READ ALSO: Berlin public transport fares set to increase in 2024

So when will I be able to get the €29 travel ticket in Berlin – and how?

The ticket is set to be introduced in the first half of 2024. The exact start date has not yet been set, but it should be available by July 1st, 2024 at the latest, according to Berlin public transport operator BVG.

The information will be published as soon as it’s available on their official website.

It’s a follow-up version to a prior €29 ticket, which has not been available since April of this year when the national €49 was introduced.

The €29 ticket can only be purchased as an annual subscription- so with a minimum term of 12 months.

What do existing BVG season ticket holders have to do if they want to switch to the €29 ticket?

Current seasonal ticket holders aren’t required to do anything – other than wait. “It will be easy and convenient to switch to the new subscription. Those who want to join the BVG subscription with the new ticket will of course receive all the information in good time, for example on,” according to the BVG.

An S-Bahn train arrives at Berlin-Grünau station in the morning.

An S-Bahn train arrives at Berlin-Grünau station in the morning. Photo: picture alliance/dpa | Christoph Soeder

For whom is the €29 ticket worthwhile?

Financially the season ticket is worth getting for everyone who would buy an average of eight single tickets each month. According to the Senate Transport Administration, it is a good offer, especially for pensioners and the self-employed, neither of whom have the opportunity to get a reduced-price job ticket.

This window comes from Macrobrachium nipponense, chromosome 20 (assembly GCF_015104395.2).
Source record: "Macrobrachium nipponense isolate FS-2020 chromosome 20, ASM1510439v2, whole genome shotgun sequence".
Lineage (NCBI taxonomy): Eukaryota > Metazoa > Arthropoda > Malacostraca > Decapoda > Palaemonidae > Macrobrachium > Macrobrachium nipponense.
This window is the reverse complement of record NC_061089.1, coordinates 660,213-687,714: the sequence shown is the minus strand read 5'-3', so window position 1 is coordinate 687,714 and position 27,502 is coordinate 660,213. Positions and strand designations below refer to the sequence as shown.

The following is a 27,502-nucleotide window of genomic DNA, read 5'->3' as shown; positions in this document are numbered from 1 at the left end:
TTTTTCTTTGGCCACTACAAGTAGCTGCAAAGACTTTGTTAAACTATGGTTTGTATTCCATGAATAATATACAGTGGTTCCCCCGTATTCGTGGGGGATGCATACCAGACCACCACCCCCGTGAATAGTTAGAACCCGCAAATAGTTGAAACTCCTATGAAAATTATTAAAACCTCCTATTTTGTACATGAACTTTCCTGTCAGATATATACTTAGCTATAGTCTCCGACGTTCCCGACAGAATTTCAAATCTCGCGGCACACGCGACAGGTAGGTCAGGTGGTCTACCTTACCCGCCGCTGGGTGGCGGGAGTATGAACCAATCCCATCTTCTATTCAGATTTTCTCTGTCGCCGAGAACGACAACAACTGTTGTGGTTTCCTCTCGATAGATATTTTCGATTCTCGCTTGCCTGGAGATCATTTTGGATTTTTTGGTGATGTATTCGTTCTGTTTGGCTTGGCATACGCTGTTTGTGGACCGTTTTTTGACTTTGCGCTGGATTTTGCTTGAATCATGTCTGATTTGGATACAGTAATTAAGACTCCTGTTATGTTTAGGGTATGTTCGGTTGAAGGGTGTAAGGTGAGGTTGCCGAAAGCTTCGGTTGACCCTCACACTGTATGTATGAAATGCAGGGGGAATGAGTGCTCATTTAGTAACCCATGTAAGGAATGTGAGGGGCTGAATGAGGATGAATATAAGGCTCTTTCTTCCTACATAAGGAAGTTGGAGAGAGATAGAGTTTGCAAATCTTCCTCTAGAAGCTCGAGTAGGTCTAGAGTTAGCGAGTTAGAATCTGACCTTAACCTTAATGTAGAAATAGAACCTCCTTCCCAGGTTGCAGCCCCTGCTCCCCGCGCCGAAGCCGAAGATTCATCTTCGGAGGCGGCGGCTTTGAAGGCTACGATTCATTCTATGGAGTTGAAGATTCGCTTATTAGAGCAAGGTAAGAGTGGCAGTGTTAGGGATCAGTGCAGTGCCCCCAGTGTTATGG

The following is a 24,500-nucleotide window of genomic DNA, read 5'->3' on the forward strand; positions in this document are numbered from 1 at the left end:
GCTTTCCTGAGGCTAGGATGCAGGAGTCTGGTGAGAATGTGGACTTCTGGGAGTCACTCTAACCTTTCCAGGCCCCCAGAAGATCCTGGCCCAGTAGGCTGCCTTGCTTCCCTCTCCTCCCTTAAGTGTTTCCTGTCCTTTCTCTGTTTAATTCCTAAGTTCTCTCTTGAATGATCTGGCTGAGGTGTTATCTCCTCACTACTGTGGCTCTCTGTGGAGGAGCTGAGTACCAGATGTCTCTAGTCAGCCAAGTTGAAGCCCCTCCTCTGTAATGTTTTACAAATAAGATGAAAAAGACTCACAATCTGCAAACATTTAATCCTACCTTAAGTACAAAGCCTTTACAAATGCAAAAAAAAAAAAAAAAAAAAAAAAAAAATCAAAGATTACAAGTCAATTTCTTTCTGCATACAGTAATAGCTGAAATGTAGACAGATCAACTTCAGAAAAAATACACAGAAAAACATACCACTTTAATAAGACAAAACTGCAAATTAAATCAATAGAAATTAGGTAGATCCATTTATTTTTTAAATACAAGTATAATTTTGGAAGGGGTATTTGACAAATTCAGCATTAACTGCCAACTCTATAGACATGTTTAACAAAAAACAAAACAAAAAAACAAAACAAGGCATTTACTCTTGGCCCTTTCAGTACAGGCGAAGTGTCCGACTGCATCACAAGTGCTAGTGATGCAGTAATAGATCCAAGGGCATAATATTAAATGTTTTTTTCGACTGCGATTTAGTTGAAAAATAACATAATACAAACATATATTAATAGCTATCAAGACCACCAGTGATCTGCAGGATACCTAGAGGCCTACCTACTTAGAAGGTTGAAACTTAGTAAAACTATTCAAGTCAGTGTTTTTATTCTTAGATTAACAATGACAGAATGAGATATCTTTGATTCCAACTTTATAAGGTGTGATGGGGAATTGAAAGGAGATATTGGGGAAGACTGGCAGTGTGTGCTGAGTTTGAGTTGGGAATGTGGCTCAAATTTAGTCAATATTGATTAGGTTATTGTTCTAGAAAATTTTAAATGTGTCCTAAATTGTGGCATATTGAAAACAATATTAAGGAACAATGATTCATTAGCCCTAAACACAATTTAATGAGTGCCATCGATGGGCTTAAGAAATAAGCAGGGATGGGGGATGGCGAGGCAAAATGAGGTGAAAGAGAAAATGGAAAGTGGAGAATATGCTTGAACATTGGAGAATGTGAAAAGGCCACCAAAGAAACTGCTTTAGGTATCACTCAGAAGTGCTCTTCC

The existing social ticket (Sozialticket) remains completely unaffected by the introduction of the €29 ticket. It will continue to be available to all eligible people.

What are the differences between the national €49 ticket and Berlin’s €29 ticket?

The €49 ticket is valid nationwide on local public transport – including Berlin’s – so holders can travel – with enough time for slower regional trains – through all German cities and the whole of Germany, including some cities across the border. The €49 ticket is sold as a subscription, but can be cancelled on a monthly basis. 

However the new €29 ticket will only be valid in the AB fare zone in Berlin and its only valid for a whole year – so it can’t be used to travel across the country.

And unlike the first version of Berlin’s €29 ticket and the current monthly Umweltkarte (environment) ticket,  the new €29 ticket won’t allow holders to take other non-ticket holding passengers with them after 8pm or on the weekend.

So Berlin’s new ticket could be ideal for commuters who don’t venture regularly outside of Berlin – or other parts of Germany – via public transport. But for those who are planning even a couple regional trips per month, the €49 could be more economical. Note, though, that the future of this ticket and its pricing remains up in the air.


What option do €29 ticket users have who regularly need to transport their bikes?

That’s still up in the air. But so far there are already monthly tickets for bikes, which cost €12 (AB) and €15 (ABC). Starting on January 1st, 2024, that’s set to go up to €12.80 and €16.